Over the past several weeks I’ve had opportunities to meet with several golf course superintendents and the one topic of discussion that was continually discussed was green speed. What is an ideal green speed and what are golf course superintendents doing to provide the “ideal” green speed?
What is an “ideal” green speed? There is no correct answer for this question. It is entirely up to the Club or superintendent to determine what green speed they desire. Based on my discussions the green speeds ranged from 9 to 12 as measured by a stimpmeter.
A stimpmeter is an aluminum bar, 36″ long with a v-shape extending throughout the length of the bar. There is a hole at the end where the ball is placed. Locate a flat area of the green and then position the ball in the slot. The starting point is marked with a tee. Then raise the bar and then measure the distance from the tee to where the ball stopped rolling. Do this 3 times. All of the balls should not be more than 8 inches apart. Then place 2nd tee at the average distance and then do in the opposite direction. Measure and take the averages.
In the spring when temperatures are cooler and growth limited, greens are generally quicker. But when temperatures warm and growth becomes aggressive, greens will slow down. The same thing happens in the fall when temperatures lower, the greens will pick up speed.
Of course this also depends upon how the superintendent is managing the greens. Excess nitrogen fertility and overwatering will cause excessive growth and lessen the speed. Nitrogen and watering must be monitored very closely to maintain the adequate green speed.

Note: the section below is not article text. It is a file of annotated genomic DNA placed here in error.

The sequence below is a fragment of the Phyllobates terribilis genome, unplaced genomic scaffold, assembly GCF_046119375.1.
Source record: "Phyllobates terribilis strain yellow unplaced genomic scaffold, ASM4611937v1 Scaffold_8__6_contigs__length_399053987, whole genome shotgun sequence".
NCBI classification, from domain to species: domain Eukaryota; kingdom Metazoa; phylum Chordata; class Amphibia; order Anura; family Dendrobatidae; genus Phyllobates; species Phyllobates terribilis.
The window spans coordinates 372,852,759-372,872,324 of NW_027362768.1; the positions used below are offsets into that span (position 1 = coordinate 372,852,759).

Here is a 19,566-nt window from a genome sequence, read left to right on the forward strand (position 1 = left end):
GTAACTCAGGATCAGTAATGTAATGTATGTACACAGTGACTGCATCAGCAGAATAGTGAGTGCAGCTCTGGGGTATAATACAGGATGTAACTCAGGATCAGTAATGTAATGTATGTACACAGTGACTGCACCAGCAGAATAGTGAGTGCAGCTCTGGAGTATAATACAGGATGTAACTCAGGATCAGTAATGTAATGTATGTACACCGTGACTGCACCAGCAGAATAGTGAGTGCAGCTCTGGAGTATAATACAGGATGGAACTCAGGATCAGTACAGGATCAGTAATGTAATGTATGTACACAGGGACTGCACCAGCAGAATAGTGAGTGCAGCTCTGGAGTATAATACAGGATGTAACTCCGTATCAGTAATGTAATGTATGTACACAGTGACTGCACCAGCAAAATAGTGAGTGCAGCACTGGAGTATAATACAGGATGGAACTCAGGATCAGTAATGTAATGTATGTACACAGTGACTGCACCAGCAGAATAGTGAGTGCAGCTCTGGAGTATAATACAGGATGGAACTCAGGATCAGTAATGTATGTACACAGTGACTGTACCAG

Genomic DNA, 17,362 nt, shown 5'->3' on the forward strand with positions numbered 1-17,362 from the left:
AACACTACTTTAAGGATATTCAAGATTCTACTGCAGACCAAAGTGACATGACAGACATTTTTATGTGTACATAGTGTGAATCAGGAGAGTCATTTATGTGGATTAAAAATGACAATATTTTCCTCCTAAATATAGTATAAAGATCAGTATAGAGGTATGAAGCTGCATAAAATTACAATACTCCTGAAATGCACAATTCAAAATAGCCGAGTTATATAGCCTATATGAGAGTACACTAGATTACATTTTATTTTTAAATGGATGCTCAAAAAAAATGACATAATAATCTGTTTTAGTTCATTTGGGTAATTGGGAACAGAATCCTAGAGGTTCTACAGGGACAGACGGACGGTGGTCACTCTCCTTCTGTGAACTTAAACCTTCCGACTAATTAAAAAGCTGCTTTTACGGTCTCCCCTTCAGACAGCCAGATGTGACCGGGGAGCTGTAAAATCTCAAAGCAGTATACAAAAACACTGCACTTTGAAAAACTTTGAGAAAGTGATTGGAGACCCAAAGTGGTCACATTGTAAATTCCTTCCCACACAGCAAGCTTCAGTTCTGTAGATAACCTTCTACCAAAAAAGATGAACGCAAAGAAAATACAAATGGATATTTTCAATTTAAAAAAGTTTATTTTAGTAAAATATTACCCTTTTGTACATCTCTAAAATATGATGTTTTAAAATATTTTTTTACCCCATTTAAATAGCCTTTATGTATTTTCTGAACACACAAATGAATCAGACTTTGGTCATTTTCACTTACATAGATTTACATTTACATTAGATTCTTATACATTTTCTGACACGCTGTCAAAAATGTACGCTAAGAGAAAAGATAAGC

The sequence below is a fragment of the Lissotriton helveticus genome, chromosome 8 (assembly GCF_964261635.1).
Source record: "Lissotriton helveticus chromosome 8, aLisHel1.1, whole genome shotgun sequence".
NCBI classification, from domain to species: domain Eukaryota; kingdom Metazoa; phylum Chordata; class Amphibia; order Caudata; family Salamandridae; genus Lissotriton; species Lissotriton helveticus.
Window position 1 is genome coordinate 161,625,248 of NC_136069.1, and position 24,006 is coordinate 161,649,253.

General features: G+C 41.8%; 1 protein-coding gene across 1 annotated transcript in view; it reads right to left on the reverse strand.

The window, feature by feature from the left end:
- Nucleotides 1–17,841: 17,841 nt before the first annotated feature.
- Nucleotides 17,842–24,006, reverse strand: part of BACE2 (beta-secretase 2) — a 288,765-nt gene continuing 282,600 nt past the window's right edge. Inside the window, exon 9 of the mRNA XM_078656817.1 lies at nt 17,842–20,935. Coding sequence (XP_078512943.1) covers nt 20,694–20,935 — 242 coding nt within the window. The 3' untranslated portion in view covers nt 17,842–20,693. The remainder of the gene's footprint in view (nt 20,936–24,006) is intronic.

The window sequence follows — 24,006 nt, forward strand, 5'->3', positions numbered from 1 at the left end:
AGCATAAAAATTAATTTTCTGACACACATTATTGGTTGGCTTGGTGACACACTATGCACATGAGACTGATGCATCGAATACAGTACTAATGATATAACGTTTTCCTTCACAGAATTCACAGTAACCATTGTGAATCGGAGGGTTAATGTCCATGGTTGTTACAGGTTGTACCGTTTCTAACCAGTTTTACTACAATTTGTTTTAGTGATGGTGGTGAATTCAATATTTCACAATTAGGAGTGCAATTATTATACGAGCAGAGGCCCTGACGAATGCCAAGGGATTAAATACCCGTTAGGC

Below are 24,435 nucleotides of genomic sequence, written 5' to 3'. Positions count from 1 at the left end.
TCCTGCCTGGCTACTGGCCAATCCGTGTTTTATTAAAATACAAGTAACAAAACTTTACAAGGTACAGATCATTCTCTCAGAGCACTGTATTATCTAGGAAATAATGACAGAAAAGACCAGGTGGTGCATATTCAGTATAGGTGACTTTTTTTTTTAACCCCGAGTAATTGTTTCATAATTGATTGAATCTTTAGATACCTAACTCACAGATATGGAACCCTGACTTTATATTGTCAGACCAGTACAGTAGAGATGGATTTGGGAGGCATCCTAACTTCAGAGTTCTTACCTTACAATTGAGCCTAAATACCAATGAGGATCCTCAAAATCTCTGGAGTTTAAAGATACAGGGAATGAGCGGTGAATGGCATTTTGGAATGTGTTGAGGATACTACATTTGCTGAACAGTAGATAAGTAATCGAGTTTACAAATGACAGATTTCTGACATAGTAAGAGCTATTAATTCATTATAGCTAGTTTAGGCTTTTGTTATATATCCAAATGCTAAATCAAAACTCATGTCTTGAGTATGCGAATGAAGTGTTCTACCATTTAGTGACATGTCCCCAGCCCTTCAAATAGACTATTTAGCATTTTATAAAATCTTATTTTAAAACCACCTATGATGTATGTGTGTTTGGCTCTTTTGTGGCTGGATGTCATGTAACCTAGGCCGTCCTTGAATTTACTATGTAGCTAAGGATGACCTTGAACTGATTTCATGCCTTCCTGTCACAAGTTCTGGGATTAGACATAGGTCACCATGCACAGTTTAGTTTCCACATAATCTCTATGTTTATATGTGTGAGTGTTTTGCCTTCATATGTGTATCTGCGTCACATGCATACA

Height of cut is a big factor affecting green speed. Generally the lower the height the faster the green speeds. But this doesn’t come without repercussions. The health of the turf is very weak at these heights and stress will be induced. The plant must be able to carry out photosynthesis and the lower the height the less amount of food the plant will manufacture and the outcome could potentially be starvation or disease invasion. Low mowing heights in the summer are not recommended. There was a large amount of turf loss in 2010 in the East because of the amount of stress placed on the plant during excessive hot and humid conditions.
Other factors affecting green speed include; hollow tine aeration to remove vegetative material and increase soil oxygen levels, verticutting and topdressing every 10 to 14 days to reduce grain and smooth the putting surfaces, spiking every 2 to 3 weeks to vent the greens and brushing the greens prior to mowing to remove the grain.
Another practice that has gained huge popularity is rolling the greens. This is being done from 2 to 6 times/week in conjunction with mowing. Research has shown that rolling does less damage than mowing.
Health of the turf is critical in determining the “ideal” green speed for your golf course.